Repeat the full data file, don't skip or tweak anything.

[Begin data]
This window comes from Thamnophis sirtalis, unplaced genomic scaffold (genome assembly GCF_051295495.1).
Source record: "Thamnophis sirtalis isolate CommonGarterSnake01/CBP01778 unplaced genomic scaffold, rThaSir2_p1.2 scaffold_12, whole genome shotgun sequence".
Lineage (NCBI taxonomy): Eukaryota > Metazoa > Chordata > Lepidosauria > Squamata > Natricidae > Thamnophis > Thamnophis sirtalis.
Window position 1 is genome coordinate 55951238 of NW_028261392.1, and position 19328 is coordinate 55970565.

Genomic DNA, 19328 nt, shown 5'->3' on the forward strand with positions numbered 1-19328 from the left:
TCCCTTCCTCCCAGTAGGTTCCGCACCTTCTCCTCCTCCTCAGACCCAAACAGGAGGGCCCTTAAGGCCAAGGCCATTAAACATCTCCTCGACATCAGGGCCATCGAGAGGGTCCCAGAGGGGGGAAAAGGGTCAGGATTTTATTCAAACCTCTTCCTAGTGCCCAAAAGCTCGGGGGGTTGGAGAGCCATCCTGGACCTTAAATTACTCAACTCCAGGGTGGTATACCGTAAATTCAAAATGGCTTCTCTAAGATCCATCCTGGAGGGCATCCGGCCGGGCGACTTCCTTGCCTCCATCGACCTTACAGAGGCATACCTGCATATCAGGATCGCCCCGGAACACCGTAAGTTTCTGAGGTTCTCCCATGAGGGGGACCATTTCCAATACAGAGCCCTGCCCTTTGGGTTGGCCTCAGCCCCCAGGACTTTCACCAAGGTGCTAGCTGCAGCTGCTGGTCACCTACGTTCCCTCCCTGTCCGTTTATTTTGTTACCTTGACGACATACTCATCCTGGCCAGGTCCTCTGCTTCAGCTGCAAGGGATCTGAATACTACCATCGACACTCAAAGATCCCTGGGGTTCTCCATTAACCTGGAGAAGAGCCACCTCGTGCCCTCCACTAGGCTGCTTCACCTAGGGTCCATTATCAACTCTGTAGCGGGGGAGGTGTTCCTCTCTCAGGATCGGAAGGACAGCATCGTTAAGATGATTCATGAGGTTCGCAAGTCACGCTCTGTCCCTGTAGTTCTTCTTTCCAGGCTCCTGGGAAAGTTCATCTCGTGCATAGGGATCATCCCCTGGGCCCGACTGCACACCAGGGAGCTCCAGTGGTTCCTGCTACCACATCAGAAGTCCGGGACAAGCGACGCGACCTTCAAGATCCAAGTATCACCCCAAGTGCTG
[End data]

This window comes from Thamnophis sirtalis, unplaced genomic scaffold (genome assembly GCF_051295495.1).
Source record: "Thamnophis sirtalis isolate CommonGarterSnake01/CBP01778 unplaced genomic scaffold, rThaSir2_p1.2 scaffold_12, whole genome shotgun sequence".
Lineage (NCBI taxonomy): Eukaryota > Metazoa > Chordata > Lepidosauria > Squamata > Natricidae > Thamnophis > Thamnophis sirtalis.
Window position 1 is genome coordinate 55951238 of NW_028261392.1, and position 19328 is coordinate 55970565.

Genomic DNA, 19328 nt, shown 5'->3' on the forward strand with positions numbered 1-19328 from the left:
TCCCTTCCTCCCAGTAGGTTCCGCACCTTCTCCTCCTCCTCAGACCCAAACAGGAGGGCCCTTAAGGCCAAGGCCATTAAACATCTCCTCGACATCAGGGCCATCGAGAGGGTCCCAGAGGGGGGAAAAGGGTCAGGATTTTATTCAAACCTCTTCCTAGTGCCCAAAAGCTCGGGGGGTTGGAGAGCCATCCTGGACCTTAAATTACTCAACTCCAGGGTGGTATACCGTAAATTCAAAATGGCTTCTCTAAGATCCATCCTGGAGGGCATCCGGCCGGGCGACTTCCTTGCCTCCATCGACCTTACAGAGGCATACCTGCATATCAGGATCGCCCCGGAACACCGTAAGTTTCTGAGGTTCTCCCATGAGGGGGACCATTTCCAATACAGAGCCCTGCCCTTTGGGTTGGCCTCAGCCCCCAGGACTTTCACCAAGGTGCTAGCTGCAGCTGCTGGTCACCTACGTTCCCTCCCTGTCCGTTTATTTTGTTACCTTGACGACATACTCATCCTGGCCAGGTCCTCTGCTTCAGCTGCAAGGGATCTGAATACTACCATCGACACTCAAAGATCCCTGGGGTTCTCCATTAACCTGGAGAAGAGCCACCTCGTGCCCTCCACTAGGCTGCTTCACCTAGGGTCCATTATCAACTCTGTAGCGGGGGAGGTGTTCCTCTCTCAGGATCGGAAGGACAGCATCGTTAAGATGATTCATGAGGTTCGCAAGTCACGCTCTGTCCCTGTAGTTCTTCTTTCCAGGCTCCTGGGAAAGTTCATCTCGTGCATAGGGATCATCCCCTGGGCCCGACTGCACACCAGGGAGCTCCAGTGGTTCCTGCTACCACATCAGAAGTCCGGGACAAGCGACGCGACCTTCAAGATCCAAGTATCACCCCAAGTGCTG